The ban on surreptitiously recording conversations must apply to all lawyers

Under Section 7.2(3) of the B.C. Code of Professional Conduct, a lawyer is prohibited from using any device to record a conversation between the lawyer and a client or another lawyer even if lawful, without first informing the other person of the intention to do so. The language is virtually identical for lawyers in Ontario and other provinces and a breach of this rule is a breach of a lawyer’s ethical duties and could conceivably lead to a fine, or in very extreme cases, suspension or disbarment.

Tony Wilson
Boughton Law

The Criminal Code contained some pretty wacky provisions until they were repealed by Bill C-51 last year. Among them, "an act with intent to alarm Her Majesty " under s. 49, challenging someone to dual under s. 71, and the rule ensuring citizens don't “fraudulently pretend to practise witchcraft, sorcery, enchantment or conjuration, to tell fortunes for money,” under s. 365.

One of the more bizarre sections that continues to remain on the books is s. 184, which involves the electronic recording of private conversations. Laughingly, it’s legal if one of the participants consents to recording a telephone conversation, even if the person on the other end of the line has no idea they are being recorded, Mission Impossible style. It's called the one-party consent exception, and it is beloved by the espionage fiction industry, real-life spies and the National Enquirer.

It's different, however, for lawyers. Under Section 7.2-3 of the B.C. Code of Professional Conduct, a lawyer is prohibited from using any device to record a conversation between the lawyer and a client or another lawyer even if lawful, without first informing the other person of the intention to do so. The language is virtually identical for lawyers in Ontario and other provinces and a breach of this rule is a breach of a lawyer’s ethical duties and could conceivably lead to a fine, or in very extreme cases, suspension or disbarment.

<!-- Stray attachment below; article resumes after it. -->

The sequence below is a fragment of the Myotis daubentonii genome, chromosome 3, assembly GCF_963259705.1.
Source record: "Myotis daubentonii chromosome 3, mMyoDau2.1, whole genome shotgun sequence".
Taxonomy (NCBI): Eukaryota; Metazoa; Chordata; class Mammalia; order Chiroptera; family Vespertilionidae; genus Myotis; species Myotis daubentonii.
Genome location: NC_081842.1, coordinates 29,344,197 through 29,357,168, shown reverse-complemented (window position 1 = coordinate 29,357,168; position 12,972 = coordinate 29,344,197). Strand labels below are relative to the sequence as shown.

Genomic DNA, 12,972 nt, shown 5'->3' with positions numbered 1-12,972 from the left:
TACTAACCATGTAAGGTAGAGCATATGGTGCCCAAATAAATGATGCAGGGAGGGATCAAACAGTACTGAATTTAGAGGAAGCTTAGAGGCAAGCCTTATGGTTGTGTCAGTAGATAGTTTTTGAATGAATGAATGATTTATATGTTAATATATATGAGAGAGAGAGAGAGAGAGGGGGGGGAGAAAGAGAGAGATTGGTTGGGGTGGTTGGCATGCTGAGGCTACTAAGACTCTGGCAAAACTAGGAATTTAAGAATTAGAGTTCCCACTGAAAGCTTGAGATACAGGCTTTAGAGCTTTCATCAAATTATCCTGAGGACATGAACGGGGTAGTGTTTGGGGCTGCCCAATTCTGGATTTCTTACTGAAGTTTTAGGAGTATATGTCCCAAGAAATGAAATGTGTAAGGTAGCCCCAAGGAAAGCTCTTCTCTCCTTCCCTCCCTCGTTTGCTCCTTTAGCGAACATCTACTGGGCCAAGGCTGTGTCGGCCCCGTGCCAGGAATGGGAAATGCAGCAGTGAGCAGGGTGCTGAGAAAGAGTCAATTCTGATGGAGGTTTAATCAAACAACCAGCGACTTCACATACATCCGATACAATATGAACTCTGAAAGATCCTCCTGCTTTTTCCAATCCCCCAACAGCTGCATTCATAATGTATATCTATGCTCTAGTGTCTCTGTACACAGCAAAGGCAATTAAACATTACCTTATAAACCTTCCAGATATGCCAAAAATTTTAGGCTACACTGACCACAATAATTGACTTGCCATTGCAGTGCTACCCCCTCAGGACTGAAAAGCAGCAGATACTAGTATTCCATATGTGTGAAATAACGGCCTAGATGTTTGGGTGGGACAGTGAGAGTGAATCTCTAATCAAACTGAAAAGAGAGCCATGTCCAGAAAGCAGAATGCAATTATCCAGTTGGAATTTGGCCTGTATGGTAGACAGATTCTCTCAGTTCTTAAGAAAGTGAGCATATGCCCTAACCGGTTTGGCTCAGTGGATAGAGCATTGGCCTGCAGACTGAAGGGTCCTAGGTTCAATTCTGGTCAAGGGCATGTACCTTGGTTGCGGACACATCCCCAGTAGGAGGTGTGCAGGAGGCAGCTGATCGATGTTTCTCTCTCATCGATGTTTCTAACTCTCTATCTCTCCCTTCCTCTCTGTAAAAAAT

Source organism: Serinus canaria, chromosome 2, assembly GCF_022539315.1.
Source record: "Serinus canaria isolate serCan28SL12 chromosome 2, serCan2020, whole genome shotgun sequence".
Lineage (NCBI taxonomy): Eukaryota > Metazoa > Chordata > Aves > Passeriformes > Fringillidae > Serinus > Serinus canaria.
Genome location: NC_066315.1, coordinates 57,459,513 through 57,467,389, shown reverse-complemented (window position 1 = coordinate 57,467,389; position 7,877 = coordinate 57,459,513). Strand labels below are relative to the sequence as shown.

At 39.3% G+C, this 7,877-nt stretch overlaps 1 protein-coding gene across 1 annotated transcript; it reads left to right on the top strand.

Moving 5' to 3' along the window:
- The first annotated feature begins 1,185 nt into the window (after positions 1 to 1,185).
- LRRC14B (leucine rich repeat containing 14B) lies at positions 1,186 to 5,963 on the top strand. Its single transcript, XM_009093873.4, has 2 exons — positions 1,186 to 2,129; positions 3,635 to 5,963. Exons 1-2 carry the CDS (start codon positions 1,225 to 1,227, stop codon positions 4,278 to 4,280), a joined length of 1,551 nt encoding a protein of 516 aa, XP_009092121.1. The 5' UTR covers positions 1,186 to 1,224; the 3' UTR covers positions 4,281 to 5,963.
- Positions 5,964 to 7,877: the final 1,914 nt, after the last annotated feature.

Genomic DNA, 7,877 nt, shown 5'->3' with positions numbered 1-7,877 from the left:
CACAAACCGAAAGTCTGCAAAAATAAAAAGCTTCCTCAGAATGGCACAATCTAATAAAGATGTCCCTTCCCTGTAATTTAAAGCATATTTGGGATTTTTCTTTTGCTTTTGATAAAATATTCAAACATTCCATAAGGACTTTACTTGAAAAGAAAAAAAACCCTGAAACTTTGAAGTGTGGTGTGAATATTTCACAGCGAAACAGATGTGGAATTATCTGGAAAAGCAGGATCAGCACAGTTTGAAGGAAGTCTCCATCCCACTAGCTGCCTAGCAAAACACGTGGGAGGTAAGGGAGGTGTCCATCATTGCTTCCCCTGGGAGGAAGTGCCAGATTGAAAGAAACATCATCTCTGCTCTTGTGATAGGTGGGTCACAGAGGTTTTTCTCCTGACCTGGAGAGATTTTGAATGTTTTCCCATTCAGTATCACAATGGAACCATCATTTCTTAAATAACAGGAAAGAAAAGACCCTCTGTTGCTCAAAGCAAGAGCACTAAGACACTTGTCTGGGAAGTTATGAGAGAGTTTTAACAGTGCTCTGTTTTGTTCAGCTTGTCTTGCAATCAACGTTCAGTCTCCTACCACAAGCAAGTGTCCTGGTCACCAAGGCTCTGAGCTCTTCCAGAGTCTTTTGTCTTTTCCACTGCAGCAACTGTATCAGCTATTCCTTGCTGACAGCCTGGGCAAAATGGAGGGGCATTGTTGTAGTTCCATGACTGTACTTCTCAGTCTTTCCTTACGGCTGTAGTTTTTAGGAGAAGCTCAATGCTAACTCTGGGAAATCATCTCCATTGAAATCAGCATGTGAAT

So why is it that the former minister of justice and attorney general for Canada felt that she could breach her ethical obligations under Section 7.2-3 of the Code and record a private telephone conversation with the former Clerk of the Privy Counsel Michael Wernick; a life-long and non-partisan public servant who has advised both Liberal and Conservative governments throughout his career?

There are some flat-earthers, conspiracy theorists and factually challenged scandal-mongers on the internet who seem to think she wasn't acting unethically by breaching any professional conduct rule because she had a higher, more noble, more principled and more honourable purpose; namely, to expose something that may have been “inappropriate” (as opposed to exposing something that may have been an actual “crime”). The former minster has admitted there was no illegality and no crime committed respecting the government’s handling of the SNC-Lavalin matter.

So where’s the scandal?

In the U.S., recent scandals have involved a president paying off prostitutes for their silence; whether the same president obstructed justice and whether he or his party were somehow colluding with the Russians during the election of 2015. He complains about a “witch hunt,” but over 30 of his witches have been indicted or plead guilty since he took office.